Anna Michele | Issue Nine Interview


Tell us a bit about yourself, your background and your work

I was born in Long Island, NY., and raised in North Georgia. I received my B.A. from The University of North Georgia with an emphasis in Sculpture. I have lived and attended school in rural, mountainous areas for most of my life. I love the woods and don’t think I could live anywhere else.

My father and uncle are both fine artists, so I had always been encouraged from a young age. I would say most of my education came from their instruction, more so than school.

What do you think draws artists towards a more minimalist approach?

I believe that the lack of expressive content has much to do with controlling the viewer, causing them to refer to nothing other than itself. It also can be a way of glorifying the pure qualities of the materials on which it is created, color, form or space itself, in a way it had not been classically. Sometimes it seems like a rebellion in many ways, I do find that much minimal art today happens to be insubstantial, so completely void of beauty or expression that it’s quite meaningless.

Tell us about the themes you pursue in your work

I love classical art and stripping down the elements within those works that I find intriguing, the curve of an ankle, the bend of a finger or the angle of a chin. I want to glorify the beauty of the human form as they did during the renaissance. I studied as a sculptor during school and that gave me an appreciation for the subtleties of the body. I am also interested in the nature of the materials, I suppose that is what has persuaded me into the minimalist approach. I enjoy the tone and texture of raw cotton canvas as much as the shape and line of the human figure. Both in a raw state, unprimed and unclothed.

What art do you most identify with?

Classical, religious art is arguably the most beautiful in history and I find it to be the pinnacle of inspiration. It is the point from which all other art is defined. Peter Paul Rubens must be one of my favorites because of his artistic irony. The stylized treatment of his figurative forms is masterful and so intriguing- I could stare for days! He delicately paints these massive, fleshy bodies, contorted so beautifully, usually amongst a gory scene of murder or betrayal. On the other end of the spectrum, I adore the work of DD McInnes, a painter from east England with a Masters in Renaissance Art History. He creates these modest yet dreamy paintings of anthropomorphized animals reenacting historical and sometimes biblical scenes. They are conservative and earnest, a real treat from the pretentious art filling galleries and museums today.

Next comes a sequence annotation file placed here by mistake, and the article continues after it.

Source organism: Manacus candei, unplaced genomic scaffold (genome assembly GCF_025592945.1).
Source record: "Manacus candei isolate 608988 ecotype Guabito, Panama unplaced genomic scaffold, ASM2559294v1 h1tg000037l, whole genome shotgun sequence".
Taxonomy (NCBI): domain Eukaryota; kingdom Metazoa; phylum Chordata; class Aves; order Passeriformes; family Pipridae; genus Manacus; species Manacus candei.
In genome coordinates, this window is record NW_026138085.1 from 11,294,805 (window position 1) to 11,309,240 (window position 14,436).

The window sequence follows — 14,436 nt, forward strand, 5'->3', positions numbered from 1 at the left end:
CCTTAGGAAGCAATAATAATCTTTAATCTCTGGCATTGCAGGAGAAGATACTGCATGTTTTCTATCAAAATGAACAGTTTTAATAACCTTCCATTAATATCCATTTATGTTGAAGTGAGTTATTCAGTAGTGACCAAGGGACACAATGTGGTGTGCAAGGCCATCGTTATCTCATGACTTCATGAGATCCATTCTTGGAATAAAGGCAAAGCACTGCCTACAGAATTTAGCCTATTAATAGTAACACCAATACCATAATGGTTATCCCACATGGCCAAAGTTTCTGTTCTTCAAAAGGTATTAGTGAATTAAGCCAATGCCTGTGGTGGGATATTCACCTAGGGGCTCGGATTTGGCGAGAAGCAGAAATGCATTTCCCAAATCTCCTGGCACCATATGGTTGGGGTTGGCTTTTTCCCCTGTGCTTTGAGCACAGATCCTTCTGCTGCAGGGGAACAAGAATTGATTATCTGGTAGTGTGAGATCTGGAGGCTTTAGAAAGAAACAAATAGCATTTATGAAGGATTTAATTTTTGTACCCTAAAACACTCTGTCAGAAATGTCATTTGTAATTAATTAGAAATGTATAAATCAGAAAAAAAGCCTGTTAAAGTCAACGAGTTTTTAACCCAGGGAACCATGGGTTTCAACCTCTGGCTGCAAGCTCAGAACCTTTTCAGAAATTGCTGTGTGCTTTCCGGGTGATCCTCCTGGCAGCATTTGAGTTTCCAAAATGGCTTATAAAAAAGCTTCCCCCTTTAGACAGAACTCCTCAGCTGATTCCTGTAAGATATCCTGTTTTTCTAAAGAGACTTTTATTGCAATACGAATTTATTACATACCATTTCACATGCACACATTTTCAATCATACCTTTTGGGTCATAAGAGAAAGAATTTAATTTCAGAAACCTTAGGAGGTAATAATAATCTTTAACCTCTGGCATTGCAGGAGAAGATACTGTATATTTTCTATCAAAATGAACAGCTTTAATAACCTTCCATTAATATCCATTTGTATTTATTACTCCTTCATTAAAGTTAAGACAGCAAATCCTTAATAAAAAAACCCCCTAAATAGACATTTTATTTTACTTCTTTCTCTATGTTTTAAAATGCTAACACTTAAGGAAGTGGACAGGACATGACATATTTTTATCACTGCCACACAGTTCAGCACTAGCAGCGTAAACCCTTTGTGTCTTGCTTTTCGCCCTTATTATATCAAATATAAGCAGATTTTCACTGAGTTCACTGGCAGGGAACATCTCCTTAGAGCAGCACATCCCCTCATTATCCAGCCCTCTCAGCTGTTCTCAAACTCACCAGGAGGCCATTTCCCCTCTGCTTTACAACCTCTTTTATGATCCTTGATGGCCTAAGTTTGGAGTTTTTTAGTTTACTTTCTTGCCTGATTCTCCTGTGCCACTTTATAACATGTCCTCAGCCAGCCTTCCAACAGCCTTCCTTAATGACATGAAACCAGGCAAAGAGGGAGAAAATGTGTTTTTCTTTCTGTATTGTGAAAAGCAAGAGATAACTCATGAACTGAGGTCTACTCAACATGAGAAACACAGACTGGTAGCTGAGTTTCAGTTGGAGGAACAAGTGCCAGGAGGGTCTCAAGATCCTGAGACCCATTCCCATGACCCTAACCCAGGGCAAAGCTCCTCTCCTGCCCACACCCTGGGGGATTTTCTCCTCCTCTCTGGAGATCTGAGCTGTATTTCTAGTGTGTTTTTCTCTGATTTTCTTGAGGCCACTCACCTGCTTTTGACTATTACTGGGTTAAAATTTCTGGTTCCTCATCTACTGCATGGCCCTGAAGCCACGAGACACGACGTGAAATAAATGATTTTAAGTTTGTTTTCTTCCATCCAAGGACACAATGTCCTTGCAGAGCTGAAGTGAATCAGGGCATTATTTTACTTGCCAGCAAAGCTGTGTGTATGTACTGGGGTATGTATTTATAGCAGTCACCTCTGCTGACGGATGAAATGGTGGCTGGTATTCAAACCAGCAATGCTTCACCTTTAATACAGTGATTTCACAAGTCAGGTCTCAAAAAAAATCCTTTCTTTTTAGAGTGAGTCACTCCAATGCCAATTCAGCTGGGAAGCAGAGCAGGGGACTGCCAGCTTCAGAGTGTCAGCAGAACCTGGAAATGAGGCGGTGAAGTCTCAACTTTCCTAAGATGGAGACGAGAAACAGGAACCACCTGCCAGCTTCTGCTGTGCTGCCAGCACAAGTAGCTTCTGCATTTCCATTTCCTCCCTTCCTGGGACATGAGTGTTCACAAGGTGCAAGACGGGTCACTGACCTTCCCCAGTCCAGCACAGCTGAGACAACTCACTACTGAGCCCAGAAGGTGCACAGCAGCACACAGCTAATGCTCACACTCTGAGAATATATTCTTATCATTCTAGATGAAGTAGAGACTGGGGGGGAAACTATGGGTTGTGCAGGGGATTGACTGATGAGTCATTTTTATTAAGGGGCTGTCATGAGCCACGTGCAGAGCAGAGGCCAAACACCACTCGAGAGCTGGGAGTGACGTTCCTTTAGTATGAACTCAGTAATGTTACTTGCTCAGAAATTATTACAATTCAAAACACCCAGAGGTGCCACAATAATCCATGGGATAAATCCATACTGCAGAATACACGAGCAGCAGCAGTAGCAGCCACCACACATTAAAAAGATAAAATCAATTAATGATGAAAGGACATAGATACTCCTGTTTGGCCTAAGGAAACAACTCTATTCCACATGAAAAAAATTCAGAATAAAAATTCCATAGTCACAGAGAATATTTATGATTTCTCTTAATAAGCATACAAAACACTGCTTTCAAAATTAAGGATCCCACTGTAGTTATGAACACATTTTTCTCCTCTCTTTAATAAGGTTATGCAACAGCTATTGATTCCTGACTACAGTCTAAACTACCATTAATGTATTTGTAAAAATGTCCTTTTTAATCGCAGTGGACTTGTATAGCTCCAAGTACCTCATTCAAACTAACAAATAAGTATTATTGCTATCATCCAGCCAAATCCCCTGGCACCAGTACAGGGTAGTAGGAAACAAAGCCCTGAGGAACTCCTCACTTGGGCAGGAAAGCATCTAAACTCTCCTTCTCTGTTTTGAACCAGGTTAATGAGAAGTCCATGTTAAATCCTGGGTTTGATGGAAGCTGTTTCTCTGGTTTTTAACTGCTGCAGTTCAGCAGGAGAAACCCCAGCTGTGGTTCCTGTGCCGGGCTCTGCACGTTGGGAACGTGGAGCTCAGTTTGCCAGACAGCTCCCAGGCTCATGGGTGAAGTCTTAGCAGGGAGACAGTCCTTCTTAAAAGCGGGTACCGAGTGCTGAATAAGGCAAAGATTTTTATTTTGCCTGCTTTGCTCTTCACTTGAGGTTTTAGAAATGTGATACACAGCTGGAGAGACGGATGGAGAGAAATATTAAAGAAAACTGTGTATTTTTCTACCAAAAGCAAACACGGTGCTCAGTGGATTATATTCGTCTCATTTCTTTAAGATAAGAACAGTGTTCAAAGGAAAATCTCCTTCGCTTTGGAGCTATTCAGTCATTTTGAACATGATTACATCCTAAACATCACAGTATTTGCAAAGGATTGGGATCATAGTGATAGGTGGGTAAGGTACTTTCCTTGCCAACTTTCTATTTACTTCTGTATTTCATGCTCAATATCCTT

Is there something you couldn't live without in your studio? what is your most essential tool?

A pencil! The most modest yet most powerful of tools.

What sense of feeling do you want your artworks to convey?

Primarily, I look to bring both the materials and subject matter of my work back to a primal place. I am interested in building a work of art that I could essentially create within nature, with cotton, pine, mud, and my hands. I thicken my paint to create a mud-like body and texture, drawing inspiration from God’s creation of Adam and Eve as told in the book of Genesis and John, He uses mud to bring forth both life and sight. My work is an ongoing experiment with the female and figurative form, exploring the timeless romanticism with contour line drawings. I’m looking to boil the form down to its essence, forming gestural figures, moving the eye from one curve to another, as artist Steve Huston states “beautifully and truthfully.” I am intrigued by classic Greco-Roman posing within a contemporary setting and inspired by the stylistic elements of Japanese ink painting. I look to create a work of art that is in essence, raw.

What do you feel the role of artists and photographers is in society?

To bring beauty and truth in whatever form the viewer may need. The nature of that beauty can vary from a quiet, still, impressionist landscape of a rainy evening to a portrait of woman doing the daily chores, as long as it is truthfully and skillfully conveyed. As Oscar Wilde states “If the passion of creation be not accompanied by the critical, the aesthetic faculty also, it will be sure to waste its strength…any element of morals or implied reference to a standard of good and evil in art is often a sign of certain incompleteness of vision. All good work aims at a purely artistic effect.”

Are there any upcoming exhibitions or projects in the works?

I am currently exhibiting at Buckhead Art & Company. I will be exhibiting in Ft. Lauderdale this January and have annual art fairs with the Beverly Hills Art show every May and October.

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